- مبلغ: ۸۶,۰۰۰ تومان
- مبلغ: ۹۱,۰۰۰ تومان
The study meta-analytically integrates results from three decades of human capital research in entrepreneurship. Based on 70 independent samples (N= 24,733), we found a significant but small relationship between human capital and success (rc= .098). We examined theoretically derived moderators of this relationship referring to conceptualizations of human capital, to context, and to measurement of success. The relationship was higher for outcomes of human capital investments (knowledge/skills) than for human capital investments (education/ experience), for human capital with high task-relatedness compared to low task-relatedness, for young businesses compared to old businesses, and for the dependent variable size compared to growth or profitability. Findings are relevant for practitioners (lenders, policy makers, educators) and for future research. Our findings show that future research should pursue moderator approaches to study the effects of human capital on success. Further, human capital is most important if it is task-related and if it consists of outcomes of human capital investments rather than human capital investments; this suggests that research should overcome a static view of human capital and should rather investigate the processes of learning, knowledge acquisition, and the transfer of knowledge to entrepreneurial tasks.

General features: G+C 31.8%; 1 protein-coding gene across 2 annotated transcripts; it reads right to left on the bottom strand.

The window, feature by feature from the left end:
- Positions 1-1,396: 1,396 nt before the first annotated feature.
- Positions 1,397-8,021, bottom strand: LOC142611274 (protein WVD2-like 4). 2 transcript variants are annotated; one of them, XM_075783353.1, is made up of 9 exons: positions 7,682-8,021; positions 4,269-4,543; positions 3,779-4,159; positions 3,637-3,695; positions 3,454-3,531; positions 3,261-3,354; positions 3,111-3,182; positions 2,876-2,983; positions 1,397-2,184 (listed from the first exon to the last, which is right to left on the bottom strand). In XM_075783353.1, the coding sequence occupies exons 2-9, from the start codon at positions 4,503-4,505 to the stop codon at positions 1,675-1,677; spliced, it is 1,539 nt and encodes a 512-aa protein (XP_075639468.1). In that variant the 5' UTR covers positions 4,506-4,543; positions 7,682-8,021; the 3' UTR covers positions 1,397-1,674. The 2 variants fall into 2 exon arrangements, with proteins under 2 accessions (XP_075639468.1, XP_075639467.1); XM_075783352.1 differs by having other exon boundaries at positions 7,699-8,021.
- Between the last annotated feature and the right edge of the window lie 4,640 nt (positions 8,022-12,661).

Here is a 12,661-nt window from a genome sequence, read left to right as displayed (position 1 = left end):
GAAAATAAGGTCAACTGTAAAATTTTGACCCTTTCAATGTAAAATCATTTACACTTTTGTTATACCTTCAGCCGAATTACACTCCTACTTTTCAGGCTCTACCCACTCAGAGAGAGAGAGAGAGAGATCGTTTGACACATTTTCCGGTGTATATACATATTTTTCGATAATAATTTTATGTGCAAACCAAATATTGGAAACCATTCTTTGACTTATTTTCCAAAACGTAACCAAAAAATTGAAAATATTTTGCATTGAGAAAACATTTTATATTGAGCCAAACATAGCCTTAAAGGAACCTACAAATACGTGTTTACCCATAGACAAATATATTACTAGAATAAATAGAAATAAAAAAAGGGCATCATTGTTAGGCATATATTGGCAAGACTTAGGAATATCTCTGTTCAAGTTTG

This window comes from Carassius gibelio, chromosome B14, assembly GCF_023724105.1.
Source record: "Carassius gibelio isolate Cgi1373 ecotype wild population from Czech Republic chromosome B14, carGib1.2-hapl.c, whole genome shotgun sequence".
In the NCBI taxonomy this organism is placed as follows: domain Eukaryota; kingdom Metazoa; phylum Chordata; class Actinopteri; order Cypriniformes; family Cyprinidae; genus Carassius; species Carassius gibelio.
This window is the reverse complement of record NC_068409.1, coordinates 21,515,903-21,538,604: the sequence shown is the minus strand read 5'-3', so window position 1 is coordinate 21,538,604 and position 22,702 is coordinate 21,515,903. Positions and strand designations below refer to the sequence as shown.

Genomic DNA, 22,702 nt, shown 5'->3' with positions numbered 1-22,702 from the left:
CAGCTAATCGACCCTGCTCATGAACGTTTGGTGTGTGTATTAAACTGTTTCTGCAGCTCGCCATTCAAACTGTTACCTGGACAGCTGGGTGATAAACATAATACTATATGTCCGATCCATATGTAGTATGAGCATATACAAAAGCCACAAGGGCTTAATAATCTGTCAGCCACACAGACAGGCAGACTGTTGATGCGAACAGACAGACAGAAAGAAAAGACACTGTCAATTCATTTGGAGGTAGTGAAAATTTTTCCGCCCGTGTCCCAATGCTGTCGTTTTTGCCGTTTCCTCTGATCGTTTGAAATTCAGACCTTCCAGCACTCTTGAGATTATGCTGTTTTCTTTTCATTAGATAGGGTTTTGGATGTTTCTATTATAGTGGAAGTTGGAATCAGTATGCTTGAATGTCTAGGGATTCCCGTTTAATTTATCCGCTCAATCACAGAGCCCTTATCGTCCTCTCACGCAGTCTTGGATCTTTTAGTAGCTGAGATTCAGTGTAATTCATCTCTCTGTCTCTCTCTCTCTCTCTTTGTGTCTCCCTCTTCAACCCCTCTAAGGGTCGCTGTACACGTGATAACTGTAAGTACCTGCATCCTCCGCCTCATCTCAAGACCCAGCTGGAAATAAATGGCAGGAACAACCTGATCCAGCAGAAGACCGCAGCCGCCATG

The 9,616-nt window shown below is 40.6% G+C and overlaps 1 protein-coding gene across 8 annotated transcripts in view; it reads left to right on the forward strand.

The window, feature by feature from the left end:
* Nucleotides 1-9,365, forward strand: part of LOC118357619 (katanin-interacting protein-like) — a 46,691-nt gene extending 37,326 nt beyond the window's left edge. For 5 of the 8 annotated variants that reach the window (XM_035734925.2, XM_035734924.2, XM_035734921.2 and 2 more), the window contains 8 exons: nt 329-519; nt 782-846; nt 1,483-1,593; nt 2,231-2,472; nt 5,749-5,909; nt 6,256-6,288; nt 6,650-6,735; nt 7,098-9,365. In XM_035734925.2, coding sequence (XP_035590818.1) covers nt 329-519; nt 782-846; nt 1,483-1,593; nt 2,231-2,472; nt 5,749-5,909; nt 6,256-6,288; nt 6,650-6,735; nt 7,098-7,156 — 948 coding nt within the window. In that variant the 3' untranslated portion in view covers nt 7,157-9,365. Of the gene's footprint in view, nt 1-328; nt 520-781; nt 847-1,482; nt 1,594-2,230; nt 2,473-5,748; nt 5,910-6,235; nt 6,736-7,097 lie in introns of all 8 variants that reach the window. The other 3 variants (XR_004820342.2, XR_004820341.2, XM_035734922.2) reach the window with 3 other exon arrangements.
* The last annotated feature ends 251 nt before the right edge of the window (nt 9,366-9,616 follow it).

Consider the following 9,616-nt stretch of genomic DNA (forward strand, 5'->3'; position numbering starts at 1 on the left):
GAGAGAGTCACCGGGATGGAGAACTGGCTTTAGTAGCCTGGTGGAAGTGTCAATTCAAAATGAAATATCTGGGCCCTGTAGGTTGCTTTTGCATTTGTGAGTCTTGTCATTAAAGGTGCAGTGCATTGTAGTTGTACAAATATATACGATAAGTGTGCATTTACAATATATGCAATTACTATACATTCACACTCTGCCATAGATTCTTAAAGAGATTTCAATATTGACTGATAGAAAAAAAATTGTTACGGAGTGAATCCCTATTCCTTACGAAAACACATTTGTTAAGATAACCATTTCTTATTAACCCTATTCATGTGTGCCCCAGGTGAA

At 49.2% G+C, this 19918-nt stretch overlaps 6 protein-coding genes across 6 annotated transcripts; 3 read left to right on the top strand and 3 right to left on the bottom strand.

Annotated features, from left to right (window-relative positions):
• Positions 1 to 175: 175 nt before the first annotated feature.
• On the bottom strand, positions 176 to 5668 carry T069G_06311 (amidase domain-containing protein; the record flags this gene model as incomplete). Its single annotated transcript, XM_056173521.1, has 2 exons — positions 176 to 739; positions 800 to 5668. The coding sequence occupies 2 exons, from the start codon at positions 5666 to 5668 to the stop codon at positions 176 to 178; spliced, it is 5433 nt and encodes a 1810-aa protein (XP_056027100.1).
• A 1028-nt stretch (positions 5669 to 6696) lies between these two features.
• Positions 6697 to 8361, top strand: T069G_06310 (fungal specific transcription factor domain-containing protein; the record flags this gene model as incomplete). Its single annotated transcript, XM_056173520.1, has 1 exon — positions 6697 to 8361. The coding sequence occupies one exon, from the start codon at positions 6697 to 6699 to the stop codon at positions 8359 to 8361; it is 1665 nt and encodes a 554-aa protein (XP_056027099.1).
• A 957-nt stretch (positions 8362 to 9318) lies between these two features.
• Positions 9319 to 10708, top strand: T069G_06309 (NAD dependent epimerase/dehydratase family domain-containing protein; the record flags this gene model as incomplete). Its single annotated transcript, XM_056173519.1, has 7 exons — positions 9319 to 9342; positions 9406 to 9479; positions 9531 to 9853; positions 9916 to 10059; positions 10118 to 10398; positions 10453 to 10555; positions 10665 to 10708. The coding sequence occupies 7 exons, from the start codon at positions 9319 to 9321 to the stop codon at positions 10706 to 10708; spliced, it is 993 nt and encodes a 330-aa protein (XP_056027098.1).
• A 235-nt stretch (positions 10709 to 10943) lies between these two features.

This meta-analysis provides a useful estimate of the true relationship between human capital and entrepreneurial success. The overall effect size was .098. While this effect size is small by statistical standards (Cohen, 1977), it is as high as, for instance, the correlation between planning and success (r= .10; Brinckmann et al., 2010). While traditional statistical reasoning may argue against the practical importance of such correlations, these correlations may well have important implications, as the field of medical meta-analyses has shown (Meyer et al., 2001). As a matter of fact, a correlation of .10 may well translate into a difference of a two times higher success rate in business owners with a high degree of human capital in comparison to those with a low degree of human capital (Rosenthal and Rubin, 1982).